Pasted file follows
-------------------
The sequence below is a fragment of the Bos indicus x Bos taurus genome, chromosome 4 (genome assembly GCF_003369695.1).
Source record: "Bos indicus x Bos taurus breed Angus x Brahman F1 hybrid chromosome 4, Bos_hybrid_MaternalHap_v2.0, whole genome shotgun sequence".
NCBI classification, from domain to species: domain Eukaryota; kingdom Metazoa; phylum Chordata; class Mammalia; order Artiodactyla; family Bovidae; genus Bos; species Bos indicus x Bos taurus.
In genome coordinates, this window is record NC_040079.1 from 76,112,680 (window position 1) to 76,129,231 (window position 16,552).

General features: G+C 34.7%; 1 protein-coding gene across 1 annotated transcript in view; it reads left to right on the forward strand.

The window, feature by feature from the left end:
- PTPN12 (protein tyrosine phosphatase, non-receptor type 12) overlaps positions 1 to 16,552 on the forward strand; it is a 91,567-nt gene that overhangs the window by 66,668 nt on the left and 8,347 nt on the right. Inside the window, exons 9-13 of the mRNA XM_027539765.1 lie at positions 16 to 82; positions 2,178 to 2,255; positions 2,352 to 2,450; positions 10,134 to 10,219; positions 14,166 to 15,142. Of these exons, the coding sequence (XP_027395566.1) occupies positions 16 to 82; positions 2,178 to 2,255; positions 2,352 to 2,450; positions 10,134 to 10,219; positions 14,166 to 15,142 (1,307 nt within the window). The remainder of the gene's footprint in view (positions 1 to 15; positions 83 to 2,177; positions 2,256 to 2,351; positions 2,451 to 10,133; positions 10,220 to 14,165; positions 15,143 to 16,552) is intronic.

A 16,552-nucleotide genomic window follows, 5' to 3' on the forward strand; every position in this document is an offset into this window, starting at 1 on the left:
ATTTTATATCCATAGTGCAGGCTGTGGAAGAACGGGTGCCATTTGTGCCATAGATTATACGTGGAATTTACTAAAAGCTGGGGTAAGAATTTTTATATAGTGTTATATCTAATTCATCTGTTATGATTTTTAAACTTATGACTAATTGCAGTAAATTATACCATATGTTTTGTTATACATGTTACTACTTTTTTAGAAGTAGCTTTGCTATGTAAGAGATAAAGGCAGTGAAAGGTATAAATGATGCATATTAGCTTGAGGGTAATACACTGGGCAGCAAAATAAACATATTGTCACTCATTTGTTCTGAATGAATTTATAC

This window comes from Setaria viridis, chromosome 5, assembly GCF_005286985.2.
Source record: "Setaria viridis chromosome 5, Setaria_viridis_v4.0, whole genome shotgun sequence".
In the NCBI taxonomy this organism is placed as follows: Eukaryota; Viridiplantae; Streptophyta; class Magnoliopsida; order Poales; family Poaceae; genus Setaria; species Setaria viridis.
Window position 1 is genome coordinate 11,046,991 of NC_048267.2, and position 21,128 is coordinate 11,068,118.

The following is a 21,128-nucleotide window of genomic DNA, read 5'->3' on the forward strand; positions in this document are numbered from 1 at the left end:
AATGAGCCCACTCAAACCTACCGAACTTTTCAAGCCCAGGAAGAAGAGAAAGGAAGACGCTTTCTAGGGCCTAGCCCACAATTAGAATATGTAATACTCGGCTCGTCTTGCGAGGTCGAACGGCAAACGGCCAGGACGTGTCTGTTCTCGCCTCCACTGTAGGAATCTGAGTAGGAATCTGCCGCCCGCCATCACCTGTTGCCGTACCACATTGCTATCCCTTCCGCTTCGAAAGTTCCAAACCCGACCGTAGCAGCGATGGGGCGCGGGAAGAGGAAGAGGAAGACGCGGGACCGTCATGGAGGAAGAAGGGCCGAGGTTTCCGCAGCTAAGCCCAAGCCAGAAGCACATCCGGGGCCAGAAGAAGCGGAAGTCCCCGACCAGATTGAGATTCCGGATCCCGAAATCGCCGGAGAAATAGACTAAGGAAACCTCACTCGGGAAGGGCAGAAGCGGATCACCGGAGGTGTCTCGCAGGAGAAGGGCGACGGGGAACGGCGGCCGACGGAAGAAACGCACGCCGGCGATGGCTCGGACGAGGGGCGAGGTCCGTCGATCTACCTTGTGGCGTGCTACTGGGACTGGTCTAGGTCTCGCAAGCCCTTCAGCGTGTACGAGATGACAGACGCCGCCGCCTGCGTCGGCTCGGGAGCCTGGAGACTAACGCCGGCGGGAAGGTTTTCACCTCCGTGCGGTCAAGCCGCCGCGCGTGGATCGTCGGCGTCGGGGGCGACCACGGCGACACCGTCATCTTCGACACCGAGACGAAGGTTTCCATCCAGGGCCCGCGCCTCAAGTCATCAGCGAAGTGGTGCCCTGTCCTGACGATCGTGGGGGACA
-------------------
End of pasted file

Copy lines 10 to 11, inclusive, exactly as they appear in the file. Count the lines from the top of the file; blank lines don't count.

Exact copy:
This window comes from Setaria viridis, chromosome 5, assembly GCF_005286985.2.
Source record: "Setaria viridis chromosome 5, Setaria_viridis_v4.0, whole genome shotgun sequence".